Cuba Facilitates Cyber-Attacks in Latin America

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Cuba Facilitates Cyber-Attacks in Latin America

Tuesday, December 22, 2015
According to an extensive report by Citizen Lab, over the last seven years, state-sponsored cyber-attacks have targeted members of the political opposition and independent media in various ALBA countries, namely Venezuela, Ecuador, Argentina, and Brazil.

According to the summary:

"The report describes an extensive malware, phishing, and disinformation campaign active in several Latin American countries, including Ecuador, Argentina, Venezuela, and Brazil. The nature and geographic spread of the targets seems to point to a sponsor, or sponsors, with regional, political interests. The attackers, whom we have named Packrat, have shown a keen and systematic interest in the political opposition and the independent press in so-called ALBA countries (Bolivarian Alternative for the Americas), and their recently allied regimes."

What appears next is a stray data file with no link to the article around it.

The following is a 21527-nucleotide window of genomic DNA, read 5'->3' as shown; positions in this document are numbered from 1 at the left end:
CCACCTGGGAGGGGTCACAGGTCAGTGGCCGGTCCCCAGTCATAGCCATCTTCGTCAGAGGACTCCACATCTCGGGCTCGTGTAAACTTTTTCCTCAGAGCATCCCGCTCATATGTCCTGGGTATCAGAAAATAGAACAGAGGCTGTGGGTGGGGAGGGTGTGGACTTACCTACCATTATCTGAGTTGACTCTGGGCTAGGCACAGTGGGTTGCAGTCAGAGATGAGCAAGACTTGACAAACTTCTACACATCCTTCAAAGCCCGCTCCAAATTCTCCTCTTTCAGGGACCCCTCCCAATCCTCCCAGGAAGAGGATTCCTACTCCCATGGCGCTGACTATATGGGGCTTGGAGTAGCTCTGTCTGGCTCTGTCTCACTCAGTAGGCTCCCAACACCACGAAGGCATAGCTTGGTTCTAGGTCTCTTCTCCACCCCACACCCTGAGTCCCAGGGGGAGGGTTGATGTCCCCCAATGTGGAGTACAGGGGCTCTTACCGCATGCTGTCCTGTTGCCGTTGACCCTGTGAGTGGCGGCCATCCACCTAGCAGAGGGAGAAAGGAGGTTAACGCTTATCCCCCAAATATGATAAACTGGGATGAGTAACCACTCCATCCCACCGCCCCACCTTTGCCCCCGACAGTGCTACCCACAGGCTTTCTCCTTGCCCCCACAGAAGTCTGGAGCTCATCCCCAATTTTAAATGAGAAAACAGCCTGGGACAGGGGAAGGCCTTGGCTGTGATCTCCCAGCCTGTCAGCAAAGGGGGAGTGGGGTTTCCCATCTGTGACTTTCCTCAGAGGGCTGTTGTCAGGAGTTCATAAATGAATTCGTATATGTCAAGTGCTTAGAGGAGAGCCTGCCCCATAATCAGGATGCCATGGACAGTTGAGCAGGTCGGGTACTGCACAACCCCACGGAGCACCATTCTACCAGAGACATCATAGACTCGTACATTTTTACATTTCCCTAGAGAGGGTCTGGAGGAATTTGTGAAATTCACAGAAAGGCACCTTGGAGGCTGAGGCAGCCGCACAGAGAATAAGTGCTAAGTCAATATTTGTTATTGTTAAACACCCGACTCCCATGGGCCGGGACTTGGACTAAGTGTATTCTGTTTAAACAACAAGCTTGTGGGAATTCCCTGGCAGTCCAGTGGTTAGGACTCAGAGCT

The tie that binds this all together is the software and monitoring technology sold to these ALBA nations through Cuba's state-entities, Albet, Xetid and Datys.

Albet, Xetid and Datys are software companies owned and operated by Cuba's military and intelligence services. They are linked to the University of Information Sciences (known as "UCI"), an entity created by Castro in 2002 to form the regime's "cyber-warriors." The UCI is located at a "former" Soviet espionage and communications interception base.

In November 2014, we posted segments from a story in El Nuevo Herald, entitled "Oppression S.A., the new model of espionage and repression exported by Cuba."

It describes how Cuba's regime is providing services to its regional allies, in order to spy, control and repress its citizens.

This has become a multi-billion dollar business for Castro's regime, which has provided espionage, security and training services to its allies throughout the region -- but also monitoring technologies through state-entities, Albet, Xetid and Datys.

Meanwhile, the Obama Administration -- and Castro's D.C. lobbyists -- absurdly argue that allowing U.S. companies to do business with these spy entities will "empower" the Cuban people.